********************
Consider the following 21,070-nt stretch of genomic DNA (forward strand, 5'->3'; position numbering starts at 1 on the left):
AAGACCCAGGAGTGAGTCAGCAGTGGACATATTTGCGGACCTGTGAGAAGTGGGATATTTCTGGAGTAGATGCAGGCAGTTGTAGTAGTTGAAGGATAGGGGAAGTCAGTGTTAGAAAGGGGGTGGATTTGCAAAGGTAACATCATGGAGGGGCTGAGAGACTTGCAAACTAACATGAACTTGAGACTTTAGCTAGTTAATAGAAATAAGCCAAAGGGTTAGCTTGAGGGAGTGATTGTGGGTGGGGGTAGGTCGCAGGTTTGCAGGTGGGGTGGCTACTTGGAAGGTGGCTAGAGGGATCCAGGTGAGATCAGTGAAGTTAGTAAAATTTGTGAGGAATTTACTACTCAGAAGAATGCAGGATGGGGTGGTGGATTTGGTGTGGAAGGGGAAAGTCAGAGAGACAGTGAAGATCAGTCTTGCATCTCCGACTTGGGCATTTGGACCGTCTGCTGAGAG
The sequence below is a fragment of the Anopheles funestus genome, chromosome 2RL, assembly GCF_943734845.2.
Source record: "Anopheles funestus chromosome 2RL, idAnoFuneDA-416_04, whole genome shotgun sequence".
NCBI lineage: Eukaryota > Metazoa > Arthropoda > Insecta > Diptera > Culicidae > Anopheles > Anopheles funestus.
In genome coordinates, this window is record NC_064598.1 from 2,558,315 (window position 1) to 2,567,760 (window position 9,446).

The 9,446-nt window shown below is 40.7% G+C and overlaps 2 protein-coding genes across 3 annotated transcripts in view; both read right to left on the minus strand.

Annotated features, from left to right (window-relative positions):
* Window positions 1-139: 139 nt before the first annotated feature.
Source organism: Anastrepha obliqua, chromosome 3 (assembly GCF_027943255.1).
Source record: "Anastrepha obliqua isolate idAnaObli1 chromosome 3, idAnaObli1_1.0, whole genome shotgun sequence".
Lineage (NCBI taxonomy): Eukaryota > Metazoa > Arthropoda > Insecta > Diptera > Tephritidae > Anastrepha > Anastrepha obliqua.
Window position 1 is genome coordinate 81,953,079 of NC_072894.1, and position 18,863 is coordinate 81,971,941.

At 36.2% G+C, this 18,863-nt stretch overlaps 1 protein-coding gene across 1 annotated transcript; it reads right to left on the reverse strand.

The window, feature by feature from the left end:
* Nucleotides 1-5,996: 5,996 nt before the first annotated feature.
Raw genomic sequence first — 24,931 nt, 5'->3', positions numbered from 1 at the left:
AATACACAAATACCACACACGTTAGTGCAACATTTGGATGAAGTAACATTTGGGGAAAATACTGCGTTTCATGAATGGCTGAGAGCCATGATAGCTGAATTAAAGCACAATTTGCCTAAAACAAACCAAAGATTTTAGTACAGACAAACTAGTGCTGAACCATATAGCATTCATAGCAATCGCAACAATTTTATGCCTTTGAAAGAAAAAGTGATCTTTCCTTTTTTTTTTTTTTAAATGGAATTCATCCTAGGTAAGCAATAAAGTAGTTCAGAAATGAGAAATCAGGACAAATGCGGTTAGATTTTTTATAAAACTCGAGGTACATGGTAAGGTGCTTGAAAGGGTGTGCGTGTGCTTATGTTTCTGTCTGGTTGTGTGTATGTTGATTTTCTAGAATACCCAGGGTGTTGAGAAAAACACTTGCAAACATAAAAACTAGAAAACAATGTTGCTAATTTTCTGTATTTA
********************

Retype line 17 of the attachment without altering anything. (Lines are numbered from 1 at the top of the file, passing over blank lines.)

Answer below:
Raw genomic sequence first — 24,931 nt, 5'->3', positions numbered from 1 at the left: